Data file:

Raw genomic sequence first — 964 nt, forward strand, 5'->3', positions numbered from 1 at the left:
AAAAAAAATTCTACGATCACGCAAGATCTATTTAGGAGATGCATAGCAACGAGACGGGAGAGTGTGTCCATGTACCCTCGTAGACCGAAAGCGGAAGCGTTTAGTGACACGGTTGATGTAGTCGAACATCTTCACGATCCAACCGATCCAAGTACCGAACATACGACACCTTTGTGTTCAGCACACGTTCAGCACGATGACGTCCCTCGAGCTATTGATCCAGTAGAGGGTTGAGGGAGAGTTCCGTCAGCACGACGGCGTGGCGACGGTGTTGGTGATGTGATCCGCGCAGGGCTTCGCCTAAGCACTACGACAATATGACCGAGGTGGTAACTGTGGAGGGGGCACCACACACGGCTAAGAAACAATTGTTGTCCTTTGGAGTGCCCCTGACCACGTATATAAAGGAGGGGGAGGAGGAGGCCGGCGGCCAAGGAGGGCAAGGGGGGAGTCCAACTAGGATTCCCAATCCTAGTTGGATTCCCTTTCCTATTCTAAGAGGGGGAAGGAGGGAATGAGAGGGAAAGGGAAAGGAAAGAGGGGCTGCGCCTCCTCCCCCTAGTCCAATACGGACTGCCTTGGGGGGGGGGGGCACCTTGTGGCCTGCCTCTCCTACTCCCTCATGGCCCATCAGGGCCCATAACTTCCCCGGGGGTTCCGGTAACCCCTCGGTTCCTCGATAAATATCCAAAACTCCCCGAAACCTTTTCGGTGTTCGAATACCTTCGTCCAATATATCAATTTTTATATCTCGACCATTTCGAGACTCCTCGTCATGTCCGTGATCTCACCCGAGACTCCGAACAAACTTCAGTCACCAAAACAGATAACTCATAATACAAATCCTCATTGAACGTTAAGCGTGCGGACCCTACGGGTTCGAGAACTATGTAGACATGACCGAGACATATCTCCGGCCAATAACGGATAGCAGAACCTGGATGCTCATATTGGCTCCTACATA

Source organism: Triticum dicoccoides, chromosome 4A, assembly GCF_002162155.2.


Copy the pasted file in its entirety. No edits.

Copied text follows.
Raw genomic sequence first — 964 nt, forward strand, 5'->3', positions numbered from 1 at the left:
AAAAAAAATTCTACGATCACGCAAGATCTATTTAGGAGATGCATAGCAACGAGACGGGAGAGTGTGTCCATGTACCCTCGTAGACCGAAAGCGGAAGCGTTTAGTGACACGGTTGATGTAGTCGAACATCTTCACGATCCAACCGATCCAAGTACCGAACATACGACACCTTTGTGTTCAGCACACGTTCAGCACGATGACGTCCCTCGAGCTATTGATCCAGTAGAGGGTTGAGGGAGAGTTCCGTCAGCACGACGGCGTGGCGACGGTGTTGGTGATGTGATCCGCGCAGGGCTTCGCCTAAGCACTACGACAATATGACCGAGGTGGTAACTGTGGAGGGGGCACCACACACGGCTAAGAAACAATTGTTGTCCTTTGGAGTGCCCCTGACCACGTATATAAAGGAGGGGGAGGAGGAGGCCGGCGGCCAAGGAGGGCAAGGGGGGAGTCCAACTAGGATTCCCAATCCTAGTTGGATTCCCTTTCCTATTCTAAGAGGGGGAAGGAGGGAATGAGAGGGAAAGGGAAAGGAAAGAGGGGCTGCGCCTCCTCCCCCTAGTCCAATACGGACTGCCTTGGGGGGGGGGGGCACCTTGTGGCCTGCCTCTCCTACTCCCTCATGGCCCATCAGGGCCCATAACTTCCCCGGGGGTTCCGGTAACCCCTCGGTTCCTCGATAAATATCCAAAACTCCCCGAAACCTTTTCGGTGTTCGAATACCTTCGTCCAATATATCAATTTTTATATCTCGACCATTTCGAGACTCCTCGTCATGTCCGTGATCTCACCCGAGACTCCGAACAAACTTCAGTCACCAAAACAGATAACTCATAATACAAATCCTCATTGAACGTTAAGCGTGCGGACCCTACGGGTTCGAGAACTATGTAGACATGACCGAGACATATCTCCGGCCAATAACGGATAGCAGAACCTGGATGCTCATATTGGCTCCTACATA

Source organism: Triticum dicoccoides, chromosome 4A, assembly GCF_002162155.2.